“So here I am. 32 years old and IT is ‘in full swing’ as they say and continuing to develop.”
All I will say is; yes it sucks, hugely, but I will not allow it to completely destroy my life, even if I do end up in a wheelchair sooner than expected. Accepting it, adapting and learning from it, as well as educating others, is now why I am here. I’ll ring-fence fundraising into vital research and get clinical trials supported, started and completed. And I will endeavour, throughout the rest of my life journey living with Facioscapulahumeral muscular dystrophy, (FSHD) to inform and support others with the condition.”
Life has taken on a new positive meaning for 32 year old Alexandra since she finally received a diagnosis, but it was a very long pathway to get there.
The theme for this year’s British Science Week (March 8-17) is ‘journeys’ and at Muscular DystrophyUK we know that the pathway taken by 70,000 people in the UK with a muscle wasting condition is often long and always incredibly challenging.
Scottish single Mum Alexandra from Gorebridge, Midlothian, went to her GP and finally discovered what her problem was in 2007, despite having had a significant level of facial paralysis from toddler-hood.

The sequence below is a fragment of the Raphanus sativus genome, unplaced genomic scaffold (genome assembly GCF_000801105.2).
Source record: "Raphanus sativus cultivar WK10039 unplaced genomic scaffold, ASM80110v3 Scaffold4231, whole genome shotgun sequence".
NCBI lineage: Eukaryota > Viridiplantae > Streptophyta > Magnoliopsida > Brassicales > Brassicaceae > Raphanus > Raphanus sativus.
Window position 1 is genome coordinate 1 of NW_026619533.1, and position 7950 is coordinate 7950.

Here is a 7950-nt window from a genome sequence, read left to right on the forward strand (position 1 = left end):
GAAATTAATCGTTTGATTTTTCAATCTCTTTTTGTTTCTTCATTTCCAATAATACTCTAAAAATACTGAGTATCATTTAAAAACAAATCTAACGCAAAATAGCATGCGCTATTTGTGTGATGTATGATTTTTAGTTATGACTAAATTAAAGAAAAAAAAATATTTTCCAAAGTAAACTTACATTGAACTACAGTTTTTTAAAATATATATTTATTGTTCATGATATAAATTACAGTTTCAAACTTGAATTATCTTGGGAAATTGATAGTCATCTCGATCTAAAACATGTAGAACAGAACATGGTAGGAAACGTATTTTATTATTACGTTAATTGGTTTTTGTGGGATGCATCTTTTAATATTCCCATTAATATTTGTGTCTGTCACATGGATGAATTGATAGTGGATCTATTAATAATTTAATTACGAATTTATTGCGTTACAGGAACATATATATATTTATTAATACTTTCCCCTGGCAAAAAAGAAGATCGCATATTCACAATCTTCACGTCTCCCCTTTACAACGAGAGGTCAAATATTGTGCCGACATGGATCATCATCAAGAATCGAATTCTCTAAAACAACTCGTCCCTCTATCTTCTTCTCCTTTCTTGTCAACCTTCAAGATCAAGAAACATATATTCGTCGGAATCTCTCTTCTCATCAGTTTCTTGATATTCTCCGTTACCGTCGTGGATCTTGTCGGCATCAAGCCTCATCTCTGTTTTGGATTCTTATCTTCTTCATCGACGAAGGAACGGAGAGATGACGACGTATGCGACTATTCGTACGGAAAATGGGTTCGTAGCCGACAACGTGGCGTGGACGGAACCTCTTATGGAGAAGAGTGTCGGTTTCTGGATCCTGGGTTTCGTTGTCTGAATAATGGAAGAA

“The most obvious symptom is my smile and a lack of symmetry in my facial expressions, which leaves my eyes partially open whilst sleeping, and my inability to suck through a straw properly or to blow a balloon up.
“The reason I finally approached my GP was because it was getting harder to walk. I was walking more sideways when faced with even the smallest incline or uneven surface, not to mention problems ‘clearing’ my feet whilst climbing stairs. Damn those stairs! My walking pace has significantly slowed now.”
FSHD is a genetic muscle-wasting condition that causes muscles to weaken and waste over time, leading to increasing disability. Between 2,000 and 2,500 people in Britain have it, with several generations of a family often affected, making it the third most common muscular dystrophy. The mutation of the DUX4 gene has been identified as the cause.
Around half of the people with FSHD develop weakness in their leg muscles and one or two in every 10 will eventually need a wheelchair. FSHD can develop unevenly, so the muscles on one side of the body may be affected more than the other. There are many other signs that can appear throughout the manifestation of this condition including winging of the scapula muscles, leaving people unable to raise their arms above their head.